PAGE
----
Despite the recent slight correction in European equities on concerns of the U.S. Fed scaling back its bond purchasing program, investors’ faith in European equities seems to be unshaken. All the major indexes including the leading blue chip index for the Euro zone – EURO STOXX 50 Index – are trading near five-year highs (read: 3 European ETFs Leading the Recovery).
Although the European economy grew at 0.1% in the third quarter, modestly below the growth of 0.3% in the second quarter, both business and consumer sentiments are riding high.
The Economic Sentiment Indicator (ESI) score for the Euro zone rose 0.8% to 98.5 in November, signaling the region’s steadily rising confidence.
Meanwhile, the Purchasing Manager’s Index (PMI) score (as calculated by Markit) for the Euro zone was also encouraging at 51.7 for the month November. Though the figure was a tad below October’s figure of 51.9, it was still above 50 representing growth.
Admittedly, the picture is not so rosy for Euro zone’s second largest economy, France. Its economy shrank by 0.1% during the third quarter of this year. Moreover, its ESI score fell 0.9% to 95.2 and the PMI score dropped to a 5-month low.
Investors still have cause to cheer about as Euro zone’s largest economy – Germany – is witnessing both rising business and consumer sentiment. Moreover the PMI score for Germany for the month of November stood at 55.4, the highest figure in two and a half years.
Also, the weaker economies within the Euro zone, including Spain, Italy and Portugal, are witnessing improved economic activity within their counties and are gradually recovering from the crises. Adding to the bullish sentiment, Ireland emerged as the first country to exit from the bailout package for the region. The economy is consistently showing strength.
Moreover, to further support the recovery within the Euro zone, the European Central Bank (ECB) recently loosened its monetary policy by cutting its benchmark rate to a record low of 0.25% (read: Euro ETFs in Focus After Surprise ECB Rate Cut).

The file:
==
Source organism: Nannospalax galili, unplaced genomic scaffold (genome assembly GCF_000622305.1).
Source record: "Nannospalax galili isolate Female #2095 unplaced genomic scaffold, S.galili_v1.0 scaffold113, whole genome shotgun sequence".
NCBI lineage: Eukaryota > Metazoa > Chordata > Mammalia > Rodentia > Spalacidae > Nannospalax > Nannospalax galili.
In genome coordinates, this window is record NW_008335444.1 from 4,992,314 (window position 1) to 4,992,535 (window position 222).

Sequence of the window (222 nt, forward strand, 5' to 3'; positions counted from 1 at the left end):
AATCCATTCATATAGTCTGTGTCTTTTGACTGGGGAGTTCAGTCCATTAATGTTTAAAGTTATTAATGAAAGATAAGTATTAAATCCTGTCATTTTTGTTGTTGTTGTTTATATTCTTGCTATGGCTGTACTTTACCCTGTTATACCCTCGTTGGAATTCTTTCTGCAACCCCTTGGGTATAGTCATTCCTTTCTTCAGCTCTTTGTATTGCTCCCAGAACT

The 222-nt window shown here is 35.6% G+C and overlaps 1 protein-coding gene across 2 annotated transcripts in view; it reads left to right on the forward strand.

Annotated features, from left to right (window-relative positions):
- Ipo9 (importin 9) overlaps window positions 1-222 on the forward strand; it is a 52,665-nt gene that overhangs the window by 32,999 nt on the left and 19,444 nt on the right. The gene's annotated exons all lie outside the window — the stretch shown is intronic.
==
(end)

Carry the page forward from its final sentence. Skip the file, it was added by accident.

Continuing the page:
Leading Analysts Prediction
If this wasn’t enough, surely investors would be thrilled by prediction for the upcoming year by some of the world’s leading investment bankers. Market experts predict this continent’s equities to rise by double-digits, outpacing the rise in U.S. equities.
Moreover, ECB now expects the European economy to grow at 1.1% in 2014, slightly higher than its earlier prediction of 1%.
Based on the improving fundamentals and projections, European stocks and the related ETFs are seeing huge fund inflows. For investors interested to participate in the recovery, a focus on top ranked Europe ETFs could be a less risky way to tap some of the broad growth trends. Hence, a look at the top ranked ETF in Europe could be a good idea, especially by using our Zacks ETF Ranking system.
About the Zacks ETF Rank
The Zacks ETF Rank provides a recommendation for the ETF in the context of our outlook for the underlying industry, sector, style box or asset class (Read: Zacks ETF Rank Guide).
Our proprietary methodology also takes into account the risk preferences of investors. ETFs are ranked on a scale of 1 (Strong Buy) to 5 (Strong Sell) while they also receive one of three risk ratings, namely, Low, Medium or High.
The aim of our models is to select the best ETFs within each risk category. We assign each ETF one of five ranks within each risk bucket. Thus, the Zacks ETF Rank reflects the expected return of an ETF relative to other products with a similar level of risk.
For investors seeking to apply this methodology to their portfolio in the European equities space, we have taken a closer look at the top ranked FEZ. This ETF has a Zacks ETF Rank of 1 or ‘Strong Buy’ (read: all the Top Ranked ETFs) and is detailed below:
SPDR EURO STOXX 50 ETF (FEZ)
This fund follows the EURO STOXX 50 Index, which measures the performance of some of the largest companies across the components of the 20 EURO STOXX Supersector Indexes. With an asset base of over $4.5 billion, the fund is considered to be one of the largest European ETFs.
The product holds a small basket of 55 securities and is pretty liquid with an average daily volume of a little under two million shares a day. The ETF charges 29 bps in fees per year from investors, which is pretty cheap compared to its peers.
It is primarily tilted towards large cap securities and puts nearly 39% of total assets in the top 10 holdings. Total SA (5.3%), Sanofi (4.86%) and Bayer (4.3%) are the top three elements in the basket. In terms of style box, the fund is primarily devoted to value stocks (50%), while growth stocks account for 34% of the portfolio and 16% of the stocks have both these characteristics.
The ETF is skewed towards financials, as it takes roughly one-fourth of the total assets, while industrials, healthcare and consumer staples capture the next three spots.
In terms of country allocations, France and Germany are leading with 35.88% and 33.30% share, respectively, followed by Spain (12.36%), Italy (7.56%), the Netherlands (7.16%), Belgium (2.99%) and Ireland (0.70%) (read: Is the France ETF in Trouble?).
The product has returned around 24% year to date and 32.7% in the last one year.
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